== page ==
30 April 2011
Part of my journey to yell0brickrd involves my desire to improve my credit rating so I can negotiate better terms on money I will be borrowing for property and business deals in the future.
We are all familiar with the idea that a bad credit rating affects your ability to secure credit for large purchases. Even if you are able to find your way around that, there is little room for negotiation on the massive interest rates that they will charge as a result of the risk level that they deem you carry.
24 April 2011
|Learn To Work Harder On Yourself Than You Do On Your Job|
One trick for success is learning how to work for free. In fact in most cases I ended up spending money for no immediate reward. Working for free requires a mental change and a conscious sacrifice, and most of the people I had associated myself with couldn’t get why I would spend so much time after the 9-5 working on things which wouldn’t immediately provide an income.
Recently I reviewed ‘Unfair advantage’. The chapter on the law of compensation provided a lot of motivation for me to keep making an effort every day. Every small effort acts like a crucial deposit, which always eventually pays off.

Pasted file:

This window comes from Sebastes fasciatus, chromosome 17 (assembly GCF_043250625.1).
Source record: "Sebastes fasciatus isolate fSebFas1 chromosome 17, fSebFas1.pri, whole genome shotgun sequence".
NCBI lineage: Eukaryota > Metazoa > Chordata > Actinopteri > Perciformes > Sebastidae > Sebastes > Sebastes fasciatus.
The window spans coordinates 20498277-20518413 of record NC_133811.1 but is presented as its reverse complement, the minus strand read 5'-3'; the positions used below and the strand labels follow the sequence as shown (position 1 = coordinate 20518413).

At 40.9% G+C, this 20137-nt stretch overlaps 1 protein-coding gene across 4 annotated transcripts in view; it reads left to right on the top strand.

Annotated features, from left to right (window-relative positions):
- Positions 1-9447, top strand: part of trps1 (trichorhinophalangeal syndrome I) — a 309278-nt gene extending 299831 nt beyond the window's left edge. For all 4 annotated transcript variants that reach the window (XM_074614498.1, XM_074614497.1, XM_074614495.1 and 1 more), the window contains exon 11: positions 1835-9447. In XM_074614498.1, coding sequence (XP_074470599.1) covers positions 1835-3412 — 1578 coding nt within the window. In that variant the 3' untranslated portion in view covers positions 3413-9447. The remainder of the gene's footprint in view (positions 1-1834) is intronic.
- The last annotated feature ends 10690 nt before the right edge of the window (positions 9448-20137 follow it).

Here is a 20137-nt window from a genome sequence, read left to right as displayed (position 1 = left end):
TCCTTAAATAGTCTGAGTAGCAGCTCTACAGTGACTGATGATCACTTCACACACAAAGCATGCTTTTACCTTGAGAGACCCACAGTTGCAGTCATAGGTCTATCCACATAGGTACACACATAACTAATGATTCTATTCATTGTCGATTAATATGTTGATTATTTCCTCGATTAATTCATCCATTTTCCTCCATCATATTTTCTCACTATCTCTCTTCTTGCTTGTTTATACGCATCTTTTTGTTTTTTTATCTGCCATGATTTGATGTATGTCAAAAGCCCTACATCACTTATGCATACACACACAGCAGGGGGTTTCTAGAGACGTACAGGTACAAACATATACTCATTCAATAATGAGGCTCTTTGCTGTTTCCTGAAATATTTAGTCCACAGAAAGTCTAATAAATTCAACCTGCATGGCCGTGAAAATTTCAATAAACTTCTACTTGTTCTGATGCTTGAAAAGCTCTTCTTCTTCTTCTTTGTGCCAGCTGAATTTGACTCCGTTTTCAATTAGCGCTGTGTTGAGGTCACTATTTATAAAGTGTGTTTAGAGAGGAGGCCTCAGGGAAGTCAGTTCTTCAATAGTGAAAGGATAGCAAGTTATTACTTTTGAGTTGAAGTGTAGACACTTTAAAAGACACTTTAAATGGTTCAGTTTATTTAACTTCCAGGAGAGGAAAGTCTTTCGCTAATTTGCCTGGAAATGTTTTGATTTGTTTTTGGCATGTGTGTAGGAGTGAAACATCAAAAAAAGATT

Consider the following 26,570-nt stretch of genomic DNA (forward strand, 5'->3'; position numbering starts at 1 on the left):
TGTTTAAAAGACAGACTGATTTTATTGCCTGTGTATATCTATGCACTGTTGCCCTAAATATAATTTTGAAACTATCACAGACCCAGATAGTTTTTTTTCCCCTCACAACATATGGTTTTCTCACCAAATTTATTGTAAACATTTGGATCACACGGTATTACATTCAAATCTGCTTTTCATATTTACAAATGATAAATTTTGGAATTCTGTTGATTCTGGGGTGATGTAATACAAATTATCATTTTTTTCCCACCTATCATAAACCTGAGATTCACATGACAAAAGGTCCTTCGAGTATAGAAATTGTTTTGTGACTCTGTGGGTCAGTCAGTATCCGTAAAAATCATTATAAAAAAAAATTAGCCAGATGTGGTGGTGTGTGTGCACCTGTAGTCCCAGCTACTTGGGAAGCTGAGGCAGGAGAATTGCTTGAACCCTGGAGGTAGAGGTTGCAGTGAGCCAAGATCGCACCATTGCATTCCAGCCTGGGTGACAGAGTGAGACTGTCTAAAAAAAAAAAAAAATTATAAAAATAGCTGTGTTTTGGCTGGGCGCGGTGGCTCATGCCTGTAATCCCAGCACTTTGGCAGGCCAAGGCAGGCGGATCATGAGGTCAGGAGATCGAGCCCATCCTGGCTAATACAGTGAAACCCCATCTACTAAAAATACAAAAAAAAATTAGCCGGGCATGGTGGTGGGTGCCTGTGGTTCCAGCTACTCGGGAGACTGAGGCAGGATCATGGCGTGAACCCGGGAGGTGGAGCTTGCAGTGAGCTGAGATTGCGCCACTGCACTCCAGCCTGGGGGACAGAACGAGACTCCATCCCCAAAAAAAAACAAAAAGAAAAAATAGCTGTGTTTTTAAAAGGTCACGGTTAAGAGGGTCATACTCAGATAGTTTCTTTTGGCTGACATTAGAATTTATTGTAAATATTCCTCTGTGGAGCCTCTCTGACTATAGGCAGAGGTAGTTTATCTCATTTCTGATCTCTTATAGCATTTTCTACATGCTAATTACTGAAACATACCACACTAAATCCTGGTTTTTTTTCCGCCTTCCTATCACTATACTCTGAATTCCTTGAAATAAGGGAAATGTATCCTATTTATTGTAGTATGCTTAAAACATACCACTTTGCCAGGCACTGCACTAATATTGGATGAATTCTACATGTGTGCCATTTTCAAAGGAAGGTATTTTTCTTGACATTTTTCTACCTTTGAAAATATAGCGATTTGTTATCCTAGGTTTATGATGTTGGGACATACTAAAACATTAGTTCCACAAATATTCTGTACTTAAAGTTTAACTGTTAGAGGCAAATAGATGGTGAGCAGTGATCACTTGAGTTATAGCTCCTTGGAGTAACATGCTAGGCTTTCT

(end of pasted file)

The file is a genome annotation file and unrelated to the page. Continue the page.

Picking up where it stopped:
22 April 2011
WOW, what a book! ‘Losing My Virginity’ by Richard Branson is brilliant and takes you through all the emotions that make a good book good. Far from a boring collection of stories about his wealth and his business profits etc, this book is written in true story form and is just such a page-turner in the way that it keeps you hooked. He starts from his childhood, detailing some of the things his parents made him do as well as the lessons they taught him about how to approach life.
18 April 2011
Ok guys, so I haven’t posted any videos on yell0brickrd for a while because I couldn’t really find anything that moved me enough to be able to share with you. Then I remembered something I first saw on TED about 8 months ago and felt compelled to post it.
It’s a long watch, but it is an extremely inspirational talk from founder of Pixar and Apple, Steve Jobs. Seriously, just watch it. You’ll be glad you did! Enjoy
16 April 2011
Who else LOVES Pixar?! Both from a film-making and business point of view, they are amazing. They have become hugely successful by capturing the minds of children and adults all over the globe. I think it’s fair to say they are more than a little creative. Who else would love a track record that reads like this:-
Posted by Alex Young at 17:32
12 April 2011
Silver has been all the rage for many years now. Gold is great as a hedge, but silver has been a shining beacon because it’s still undervalued. In his post ‘Why Should I Buy Silver Now', Hameed highlights these points in depth and encourages us to get involved to benefit from the bull run that is likely to last for a while yet, and I agree. If that isn't enough to convince you, you could even seek out an experts opinion
So obviously nothing can really go wrong and we should all dive in right?
Gold and Silver are fantastic, but not understanding some of the reasons why its doing well will quickly turn your profits into losses!
So, when should you NOT buy silver?
9 April 2011